Pretty soon, if you want to register a domain name in a gTLD you’ll have to verify your email address and/or phone number or risk having your domain turned off.
That’s the latest to come out of talks between registrars, ICANN, governments and law enforcement agencies, which met last week in Washington DC to thrash out a new Registrar Accreditation Agreement.
While a new draft RAA has not yet been published, ICANN has reported some significant breakthroughs since the Prague meeting in June.
Notably, the registrars have agreed for the first time to do some minimal registrant identity checks — phone number and/or email address — at the point of registration.
Verification of mailing addresses and other data points — feared by registrars for massively adding to the cost of registrations — appears to be no longer under discussion.
The registrars have also managed to win another concession: newly registered domain names will be able to go live before identities have been verified, rather than only after.
The sticking point is in the “and/or”. Registrars think they should be able to choose which check to carry out, while ICANN and law enforcement negotiators think they should do both.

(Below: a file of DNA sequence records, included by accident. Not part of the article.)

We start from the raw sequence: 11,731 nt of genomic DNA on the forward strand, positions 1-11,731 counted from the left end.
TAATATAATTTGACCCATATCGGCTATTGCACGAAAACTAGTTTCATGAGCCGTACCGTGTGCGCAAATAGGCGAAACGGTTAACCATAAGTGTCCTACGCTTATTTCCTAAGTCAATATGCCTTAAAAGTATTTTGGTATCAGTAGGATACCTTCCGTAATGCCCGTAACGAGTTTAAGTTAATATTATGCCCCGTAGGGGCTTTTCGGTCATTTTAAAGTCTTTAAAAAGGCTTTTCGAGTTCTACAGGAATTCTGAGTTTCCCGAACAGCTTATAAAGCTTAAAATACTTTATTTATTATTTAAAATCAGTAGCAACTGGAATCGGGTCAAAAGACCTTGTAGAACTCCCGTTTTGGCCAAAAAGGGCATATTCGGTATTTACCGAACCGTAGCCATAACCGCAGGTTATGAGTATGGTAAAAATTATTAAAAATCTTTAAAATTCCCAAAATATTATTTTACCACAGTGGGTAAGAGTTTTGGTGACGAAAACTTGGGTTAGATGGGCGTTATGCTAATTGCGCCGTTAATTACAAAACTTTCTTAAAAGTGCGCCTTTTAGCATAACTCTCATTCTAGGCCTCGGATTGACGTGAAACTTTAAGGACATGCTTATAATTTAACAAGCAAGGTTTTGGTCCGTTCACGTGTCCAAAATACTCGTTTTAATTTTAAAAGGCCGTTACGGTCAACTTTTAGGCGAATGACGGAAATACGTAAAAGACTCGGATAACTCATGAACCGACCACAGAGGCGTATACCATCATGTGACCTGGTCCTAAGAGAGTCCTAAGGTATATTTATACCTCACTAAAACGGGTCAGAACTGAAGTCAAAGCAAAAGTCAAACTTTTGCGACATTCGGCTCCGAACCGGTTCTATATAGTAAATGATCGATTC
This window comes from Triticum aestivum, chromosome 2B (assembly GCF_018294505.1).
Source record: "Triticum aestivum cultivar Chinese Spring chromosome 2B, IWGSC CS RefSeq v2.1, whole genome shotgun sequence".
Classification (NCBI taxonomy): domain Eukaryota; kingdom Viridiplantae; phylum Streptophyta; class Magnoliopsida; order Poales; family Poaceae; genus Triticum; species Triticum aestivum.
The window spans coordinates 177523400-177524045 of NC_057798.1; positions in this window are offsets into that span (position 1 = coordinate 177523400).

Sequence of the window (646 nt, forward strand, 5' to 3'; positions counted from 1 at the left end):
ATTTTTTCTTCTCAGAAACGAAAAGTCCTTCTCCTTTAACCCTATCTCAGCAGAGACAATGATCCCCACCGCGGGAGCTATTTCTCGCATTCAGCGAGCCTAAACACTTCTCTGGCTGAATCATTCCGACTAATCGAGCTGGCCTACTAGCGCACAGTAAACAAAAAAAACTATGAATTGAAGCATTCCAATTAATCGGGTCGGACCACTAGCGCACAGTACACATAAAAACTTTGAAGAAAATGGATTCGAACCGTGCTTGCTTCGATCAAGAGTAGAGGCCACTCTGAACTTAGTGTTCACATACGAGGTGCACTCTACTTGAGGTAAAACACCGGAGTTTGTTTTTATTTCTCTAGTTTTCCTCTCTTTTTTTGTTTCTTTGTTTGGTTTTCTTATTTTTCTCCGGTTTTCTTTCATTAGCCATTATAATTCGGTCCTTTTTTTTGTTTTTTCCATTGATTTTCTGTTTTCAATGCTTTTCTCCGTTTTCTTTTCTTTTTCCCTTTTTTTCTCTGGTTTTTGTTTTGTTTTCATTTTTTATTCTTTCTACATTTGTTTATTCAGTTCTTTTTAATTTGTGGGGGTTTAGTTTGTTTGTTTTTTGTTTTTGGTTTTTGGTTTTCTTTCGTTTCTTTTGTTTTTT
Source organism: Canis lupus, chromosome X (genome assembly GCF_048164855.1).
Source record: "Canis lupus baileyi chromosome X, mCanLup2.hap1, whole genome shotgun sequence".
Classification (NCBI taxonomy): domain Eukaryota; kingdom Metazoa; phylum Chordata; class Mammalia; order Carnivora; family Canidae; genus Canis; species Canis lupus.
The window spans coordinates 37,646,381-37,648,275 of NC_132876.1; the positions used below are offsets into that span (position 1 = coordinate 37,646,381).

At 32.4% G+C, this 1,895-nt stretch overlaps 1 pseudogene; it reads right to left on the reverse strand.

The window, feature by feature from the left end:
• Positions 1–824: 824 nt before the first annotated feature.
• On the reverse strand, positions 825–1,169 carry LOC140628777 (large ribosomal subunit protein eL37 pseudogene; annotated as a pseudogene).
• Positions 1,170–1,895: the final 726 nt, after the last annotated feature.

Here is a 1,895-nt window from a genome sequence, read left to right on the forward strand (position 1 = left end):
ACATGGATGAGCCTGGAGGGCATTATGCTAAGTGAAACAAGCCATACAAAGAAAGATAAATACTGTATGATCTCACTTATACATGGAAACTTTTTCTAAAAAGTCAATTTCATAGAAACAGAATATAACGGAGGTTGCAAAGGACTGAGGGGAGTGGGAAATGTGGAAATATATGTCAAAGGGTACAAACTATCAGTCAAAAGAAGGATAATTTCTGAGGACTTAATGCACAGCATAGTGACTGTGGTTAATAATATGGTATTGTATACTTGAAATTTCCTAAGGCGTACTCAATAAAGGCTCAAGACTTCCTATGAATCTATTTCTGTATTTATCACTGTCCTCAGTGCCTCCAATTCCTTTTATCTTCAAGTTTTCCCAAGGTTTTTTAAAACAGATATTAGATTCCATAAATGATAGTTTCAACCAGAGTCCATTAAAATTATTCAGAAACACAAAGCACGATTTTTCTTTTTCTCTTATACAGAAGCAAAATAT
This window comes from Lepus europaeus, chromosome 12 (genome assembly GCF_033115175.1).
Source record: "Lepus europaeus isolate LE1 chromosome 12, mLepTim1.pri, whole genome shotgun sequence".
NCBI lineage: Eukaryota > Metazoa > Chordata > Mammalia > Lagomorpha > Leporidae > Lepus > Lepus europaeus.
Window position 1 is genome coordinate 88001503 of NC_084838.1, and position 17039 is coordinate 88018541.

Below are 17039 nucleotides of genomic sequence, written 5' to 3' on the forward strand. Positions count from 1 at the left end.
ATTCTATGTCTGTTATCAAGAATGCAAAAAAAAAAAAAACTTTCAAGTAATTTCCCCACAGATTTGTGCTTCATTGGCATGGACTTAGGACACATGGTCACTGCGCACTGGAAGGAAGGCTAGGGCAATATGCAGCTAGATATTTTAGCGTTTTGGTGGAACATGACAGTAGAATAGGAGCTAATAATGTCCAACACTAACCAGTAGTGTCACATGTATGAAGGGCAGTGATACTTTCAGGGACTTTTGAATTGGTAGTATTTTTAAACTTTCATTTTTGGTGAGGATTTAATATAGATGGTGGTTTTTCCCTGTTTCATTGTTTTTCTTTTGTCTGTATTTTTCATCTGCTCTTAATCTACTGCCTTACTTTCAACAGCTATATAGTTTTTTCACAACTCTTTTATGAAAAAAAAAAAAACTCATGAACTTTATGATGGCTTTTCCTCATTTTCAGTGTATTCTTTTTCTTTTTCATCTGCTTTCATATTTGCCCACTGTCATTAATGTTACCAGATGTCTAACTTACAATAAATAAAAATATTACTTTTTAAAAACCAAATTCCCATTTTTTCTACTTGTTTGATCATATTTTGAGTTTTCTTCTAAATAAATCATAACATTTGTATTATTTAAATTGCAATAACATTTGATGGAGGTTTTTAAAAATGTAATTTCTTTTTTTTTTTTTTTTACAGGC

According to a memo released for discussion by ICANN last night:
It is our current understanding that law enforcement representatives are willing to accept post-‐resolution verification of registrant Whois data, with a requirement to suspend the registration if verification is not successful within a specified time period. However, law enforcement recommends that if registrant Whois data is verified after the domain name resolves (as opposed to before), two points of data (a phone number and an email address) should be verified.
Among the other big changes is an agreement by registrars to an ICANN-run Whois privacy service accreditation system. Work is already underway on an accreditation framework.
After it launches, registrars will only be able to accept private registrations made via accredited privacy and proxy services.
Registrars have also agreed to some of law enforcement’s data retention demands, which has been a bone of contention due to worries about varying national privacy laws.
Under the new RAA, they would keep some registrant transaction data for six months after a domain is registered and other data for two years. It’s not yet clear which data falls into which category.
These and other issues outlined in ICANN’s latest update are expected to be talking points in Toronto next month.
It looks like a lot of progress has been made since Prague — no doubt helped by the fact that law enforcement has actually been at the table — and I’d be surprised if we don’t see a draft RAA by Beijing next April.
How long it takes to be adopted ICANN’s hundreds of accredited registrars is another matter.